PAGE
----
Photojournalist Sudharak Olwe in a visual essay writes about conservancy workers/sweepers who work for Brihanmumbai Municipal Corporation: “All of them are Dalits, belonging to the lowest rung of the caste system. They have little or no education. Without exception, all of them despise their work. They are completely ignored or looked down upon with disgust by the rest of the society. They have to work in the midst of filth, with no protective gear not even access to water to wash off the slime. Most of them are alcoholics and live in poverty, in dismal housing…The workers abuse their wives and children. And when the husbands die, the despised job passes to the widows. The despair continues.” (Olwe)

This social ostracism is fundamental in the ideology of caste, which enforces binaries of pure/impure, good/bad, moral/immoral, upper/lower etc. The Brahminical social order conceptualised by the Indian caste system disseminates the idea of physical and moral pollution wherein the corporeality of the lower castes can destroy the sanctity of the upper castes through contact.

Kapoor states, “Caste thus operates through strict restrictions on the sharing of food and water between different castes, physical segregation of the untouchable castes in terms of spatiality and temporality, restrictions against sharing common resources such as ponds, wells, roads and grazing grounds. Untouchables can be forced to tie a broom around their waist so as to erase their footprints as they walk, wear a spittoon around one’s neck so that contact with her spit cannot pollute others, announce one’s entry into public streets using bells, since even the sound of her voice could cause pollution, at times position themselves so as their shadow does not fall on public roads or on others and lie prostrate when Brahmins pass them… Lower caste individuals are also forced to perform what are perceived as dirty and malodourous tasks such as scavenging, cleaning and carcass-removal. (23)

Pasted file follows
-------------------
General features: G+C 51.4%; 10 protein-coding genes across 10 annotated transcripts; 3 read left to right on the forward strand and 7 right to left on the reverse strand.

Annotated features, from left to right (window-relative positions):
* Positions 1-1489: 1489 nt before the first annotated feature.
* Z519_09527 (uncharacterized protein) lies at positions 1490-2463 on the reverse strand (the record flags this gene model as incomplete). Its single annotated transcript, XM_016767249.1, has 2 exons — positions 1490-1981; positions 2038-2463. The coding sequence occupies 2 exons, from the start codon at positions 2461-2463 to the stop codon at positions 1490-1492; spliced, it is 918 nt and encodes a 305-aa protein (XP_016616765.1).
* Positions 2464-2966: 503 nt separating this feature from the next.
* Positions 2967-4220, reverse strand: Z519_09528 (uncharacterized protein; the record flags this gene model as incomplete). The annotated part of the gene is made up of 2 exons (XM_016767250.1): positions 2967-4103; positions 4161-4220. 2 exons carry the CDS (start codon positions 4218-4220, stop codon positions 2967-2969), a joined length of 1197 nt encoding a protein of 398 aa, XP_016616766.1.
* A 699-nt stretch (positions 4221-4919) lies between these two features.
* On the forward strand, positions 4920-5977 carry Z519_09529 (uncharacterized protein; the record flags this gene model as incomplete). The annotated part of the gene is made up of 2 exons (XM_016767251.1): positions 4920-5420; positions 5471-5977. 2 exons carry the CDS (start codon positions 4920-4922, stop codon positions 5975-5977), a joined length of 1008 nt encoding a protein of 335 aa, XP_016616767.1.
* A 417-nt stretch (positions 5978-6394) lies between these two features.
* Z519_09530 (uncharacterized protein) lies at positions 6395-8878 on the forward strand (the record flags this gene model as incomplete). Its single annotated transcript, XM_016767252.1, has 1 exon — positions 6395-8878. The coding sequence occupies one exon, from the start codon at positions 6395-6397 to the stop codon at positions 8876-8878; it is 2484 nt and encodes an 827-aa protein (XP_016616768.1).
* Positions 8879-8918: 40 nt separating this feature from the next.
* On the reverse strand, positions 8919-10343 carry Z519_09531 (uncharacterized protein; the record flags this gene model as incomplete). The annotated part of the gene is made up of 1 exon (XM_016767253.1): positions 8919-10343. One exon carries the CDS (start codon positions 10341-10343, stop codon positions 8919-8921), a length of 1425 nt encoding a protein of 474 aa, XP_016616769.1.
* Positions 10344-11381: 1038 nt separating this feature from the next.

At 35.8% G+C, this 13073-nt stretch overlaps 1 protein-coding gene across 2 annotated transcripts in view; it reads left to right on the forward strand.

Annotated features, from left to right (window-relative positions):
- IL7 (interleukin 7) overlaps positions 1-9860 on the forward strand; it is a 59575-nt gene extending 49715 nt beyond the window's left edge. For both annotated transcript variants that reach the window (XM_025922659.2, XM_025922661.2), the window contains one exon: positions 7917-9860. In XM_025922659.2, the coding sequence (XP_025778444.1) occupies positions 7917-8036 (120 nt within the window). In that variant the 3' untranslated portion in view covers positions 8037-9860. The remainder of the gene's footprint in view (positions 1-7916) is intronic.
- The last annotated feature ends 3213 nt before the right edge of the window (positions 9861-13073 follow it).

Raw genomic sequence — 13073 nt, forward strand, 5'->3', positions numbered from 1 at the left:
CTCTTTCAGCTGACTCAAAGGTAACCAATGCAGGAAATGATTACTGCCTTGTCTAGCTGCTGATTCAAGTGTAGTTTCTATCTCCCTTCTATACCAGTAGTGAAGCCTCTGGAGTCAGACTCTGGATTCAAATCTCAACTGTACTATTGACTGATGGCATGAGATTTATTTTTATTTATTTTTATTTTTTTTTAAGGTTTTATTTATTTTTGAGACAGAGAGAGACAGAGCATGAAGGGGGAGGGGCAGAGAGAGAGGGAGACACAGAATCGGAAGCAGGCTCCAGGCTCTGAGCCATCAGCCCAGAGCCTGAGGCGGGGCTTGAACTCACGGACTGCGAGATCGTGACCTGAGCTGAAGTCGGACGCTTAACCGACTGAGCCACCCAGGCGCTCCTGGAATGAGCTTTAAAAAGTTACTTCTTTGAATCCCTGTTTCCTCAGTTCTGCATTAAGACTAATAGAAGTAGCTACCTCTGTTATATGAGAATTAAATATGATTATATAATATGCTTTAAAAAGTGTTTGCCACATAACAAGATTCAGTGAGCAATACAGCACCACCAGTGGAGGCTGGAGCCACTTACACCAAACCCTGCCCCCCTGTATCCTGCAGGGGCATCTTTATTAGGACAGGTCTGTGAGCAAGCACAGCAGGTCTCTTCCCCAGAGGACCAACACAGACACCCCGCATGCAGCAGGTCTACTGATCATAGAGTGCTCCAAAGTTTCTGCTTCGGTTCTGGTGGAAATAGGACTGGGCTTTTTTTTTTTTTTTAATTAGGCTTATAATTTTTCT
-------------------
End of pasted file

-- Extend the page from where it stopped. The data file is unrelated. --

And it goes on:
The refusal to lend a bicycle dissembles as an ineffectual act of human selfishness but reveals centuries of restrictions on access to material and moral resources. The immensely scatological image of shit flinging from his body is a volatile reminder of how following the rules of the caste system, “untouchable bodies must forcefully appear dirty and emit foul odours in order to permanently remain less human than those above them” (Kapoor 27).

The man returns intoxicated with country liquor, another horrifying reality of manual scavengers and their helpless dependence on alcohol and drugs to dull the senses and tolerate the stench. As he worked skillfully, the upper-class observers “stood at a distance and watched him. We thought that if we went closer, we might faint; if we inhaled the shit, we might develop an aversion to food or feel nauseous” (Murugan 163).